Search This Blog

Monday, June 30, 2008

Imagine Langley Park

I've spent quite a bit of time in Langley Park during my life. I grew up about 2 miles away. As a kid, I remember going to Hot Shoppes for ice cream with the family. later, my friends and I would bike to the Taco Bell that took its place. I'd explore the bodegas and shops down there, but honestly since I turned 17 (and got my driver's license) I haven't been doing a whole lot of that. It became the traffic-infested town I had to drive through on my way to the University of Maryland.

I certainly don't blame that on the demographic shift that has occurred there-- Central Americans, Southeast Asians, Indians, and Africans have established immigrant communities there-- but more on the lack of a sense of place that it has. It wasn't much better when I was a kid. I had to bike somewhere, though, and it was closer than downtown Silver Spring (which was a hole back then anyway). But the dominating feature at University Boulevard and New Hampshire Avenue is parking lots. Considering the lower- to middle-income residents (who are less likely to own a car), that seems somewhat wrong.

I think Langley Park has a pretty strong sense of culture there. Immigrant populations generally do. But that culture is abandoned in a wasteland of spread out rental apartments and strip mall retail. The pedestrians, which are plentiful, suffer spread out destinations and startlingly unsafe conditions, even with the recent improvements in the last few years.

What really alarms me is the particularly racist and xenophobic sentiments that even the most liberal folks have expressed to me when discussing Langley Park. I don't assume everyone in LP is in MS-13. That is just as offensive as people assuming my mother has mafia ties because she's Sicilian. LP has a very diverse tapestry of peoples beyond the very few gang-banging Salvadorians people like to cite. My experience is that a good majority of the residents are honest hard working people trapped in car-oriented town where no one wants to invest time, money, or public works.

What that part of town really needs is a transit center which they might in fact be getting in the next couple years. The current plan is for a bus depot that will perhaps one day also house the Purple Line. Imagine if we could get some serious transit oriented development there. Perhaps tear out those awful low-density spread out run down apartments between New Hampshire and Riggs Road. Offer high quality transit links to Silver Spring and College Park. Turn University Boulevard into an actual boulevard, with street front retail, street parking, and a shaded median.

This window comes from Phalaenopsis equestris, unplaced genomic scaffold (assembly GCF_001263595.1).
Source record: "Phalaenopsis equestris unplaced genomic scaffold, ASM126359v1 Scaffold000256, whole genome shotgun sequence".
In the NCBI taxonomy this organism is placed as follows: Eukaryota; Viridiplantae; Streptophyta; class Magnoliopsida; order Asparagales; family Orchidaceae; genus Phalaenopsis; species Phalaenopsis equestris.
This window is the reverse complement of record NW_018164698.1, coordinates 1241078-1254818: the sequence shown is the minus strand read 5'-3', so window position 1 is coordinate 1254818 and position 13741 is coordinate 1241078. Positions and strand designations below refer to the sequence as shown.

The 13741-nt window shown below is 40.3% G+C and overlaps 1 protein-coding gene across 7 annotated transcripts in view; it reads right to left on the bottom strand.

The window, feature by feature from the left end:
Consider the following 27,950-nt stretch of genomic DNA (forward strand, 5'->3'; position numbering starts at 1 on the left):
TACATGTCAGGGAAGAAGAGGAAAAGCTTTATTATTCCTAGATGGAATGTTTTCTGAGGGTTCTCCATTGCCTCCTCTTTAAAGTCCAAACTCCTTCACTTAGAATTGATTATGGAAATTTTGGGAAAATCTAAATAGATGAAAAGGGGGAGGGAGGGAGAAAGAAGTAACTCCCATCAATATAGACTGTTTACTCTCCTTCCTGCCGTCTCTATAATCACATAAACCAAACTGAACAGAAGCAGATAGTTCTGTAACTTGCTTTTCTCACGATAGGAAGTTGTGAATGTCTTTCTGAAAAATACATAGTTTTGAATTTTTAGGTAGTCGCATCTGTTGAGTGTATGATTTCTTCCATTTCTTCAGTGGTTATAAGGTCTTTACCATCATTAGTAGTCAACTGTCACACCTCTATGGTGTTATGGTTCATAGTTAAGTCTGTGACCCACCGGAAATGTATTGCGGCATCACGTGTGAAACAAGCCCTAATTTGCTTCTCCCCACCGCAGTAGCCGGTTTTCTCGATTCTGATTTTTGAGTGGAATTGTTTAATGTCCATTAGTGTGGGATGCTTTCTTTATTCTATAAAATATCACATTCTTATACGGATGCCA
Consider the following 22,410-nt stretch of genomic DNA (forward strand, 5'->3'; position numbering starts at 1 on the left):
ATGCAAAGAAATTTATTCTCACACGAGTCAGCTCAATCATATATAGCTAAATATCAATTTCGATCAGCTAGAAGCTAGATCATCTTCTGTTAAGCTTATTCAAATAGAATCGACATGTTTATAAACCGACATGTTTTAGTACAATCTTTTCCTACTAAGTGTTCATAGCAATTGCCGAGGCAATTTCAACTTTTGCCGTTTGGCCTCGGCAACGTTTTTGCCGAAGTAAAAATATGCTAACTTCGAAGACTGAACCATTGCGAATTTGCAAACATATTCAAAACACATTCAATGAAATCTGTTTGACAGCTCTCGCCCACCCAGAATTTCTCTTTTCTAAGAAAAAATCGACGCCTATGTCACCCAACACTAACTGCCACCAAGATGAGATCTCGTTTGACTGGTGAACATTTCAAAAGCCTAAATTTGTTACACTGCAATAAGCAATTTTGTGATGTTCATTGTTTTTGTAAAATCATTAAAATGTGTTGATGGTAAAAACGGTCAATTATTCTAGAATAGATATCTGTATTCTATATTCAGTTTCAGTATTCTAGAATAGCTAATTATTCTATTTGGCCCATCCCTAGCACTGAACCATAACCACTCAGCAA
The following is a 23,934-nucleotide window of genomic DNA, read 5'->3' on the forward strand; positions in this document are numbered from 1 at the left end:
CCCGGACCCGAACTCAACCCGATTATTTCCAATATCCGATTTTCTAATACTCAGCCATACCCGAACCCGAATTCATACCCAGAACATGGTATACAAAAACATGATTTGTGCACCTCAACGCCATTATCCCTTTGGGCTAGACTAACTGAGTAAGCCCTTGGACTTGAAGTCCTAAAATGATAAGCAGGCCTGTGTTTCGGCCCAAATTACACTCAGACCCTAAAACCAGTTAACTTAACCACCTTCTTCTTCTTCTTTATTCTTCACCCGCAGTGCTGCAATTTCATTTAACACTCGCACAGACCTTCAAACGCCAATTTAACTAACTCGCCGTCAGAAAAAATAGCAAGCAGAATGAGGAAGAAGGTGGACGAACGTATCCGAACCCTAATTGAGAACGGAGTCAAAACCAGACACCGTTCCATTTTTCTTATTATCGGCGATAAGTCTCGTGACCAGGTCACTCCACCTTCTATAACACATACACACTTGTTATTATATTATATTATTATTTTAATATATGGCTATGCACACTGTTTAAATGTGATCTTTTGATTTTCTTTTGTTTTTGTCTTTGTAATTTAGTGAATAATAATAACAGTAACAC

Langley Park has every right to be a destination like Silver Spring or Bethesda. I decided to imagine it as one:
(click to enlarge; made with Google Earth)

Blue = retail; darker blue is office with ground floor retail
Red = housing; darker is high rise apartments, lighter is townhouses etc.
Green = parks, of course
Tan = civic use
Orange = transit station
Black = parking garage

Most notably, I redrew virtually the entire Hampshire Village and Willowbrook apartment complexes to create more continuity in the street grid and allow for much better land use. Those apartments are affordable, yes, but I believe we can fit more apartments there, perhaps making them more affordable. My main lament is that I didn't add more park land, but I figure commercial plazas and the like would fill that void. I also imagine there would be a few live-work units, perhaps a couple of those neat little bodegas and restaurants could be rescued from the strip malls and reinvented as streetfront shops with apartments overhead.

The Purple Line will connect LP with the University of Maryland. Imagine a new choice for college and graduate students, another place for them to live and work, all the while being exposed to the diversity (and delicious food, if I may say so). Perhaps UMD could use some of that civic space and set up a program where college students teach residents English as a second language, or help/encourage them to enroll in some courses.

If we invest some money in the area, we help the people. In return, we'll get lower crime, less traffic, and a new destination, just like we did in Silver Spring and scores of other places where the effort was put forth. Langley Park has everything it needs to bloom except the geography. Imagine if we made it happen.


Anonymous said...

That is going to make traffic a million times worse. That area is already super congested.

Dan Reed said...

You might want to check out two studies from U-Md. - one about creating better public spaces in Langley Park and another about using the Purple Line to guide development. And you should definitely talk to Bill Hanna, or as I call him, Professor Langley Park. I know he's doing a lot in the area now.

Take care,
Dan Reed

Dave Murphy said...

Thanks, I checked them out and that's pretty interesting. It's good to know that someone is planning TOD around the Purple Line stations, and hopefully they'll be built in my lifetime!

Dave Murphy said...

I do recognize the fact that this layout would completely displace most of the residents of Langley Park. I'm not suggesting we follow through with it. I am, however, throwing it out there as a visualization more as how the town should have been designed in the first place, and how that might influence future development. I certainly don't endorse the wholesale displacement of LP's residents.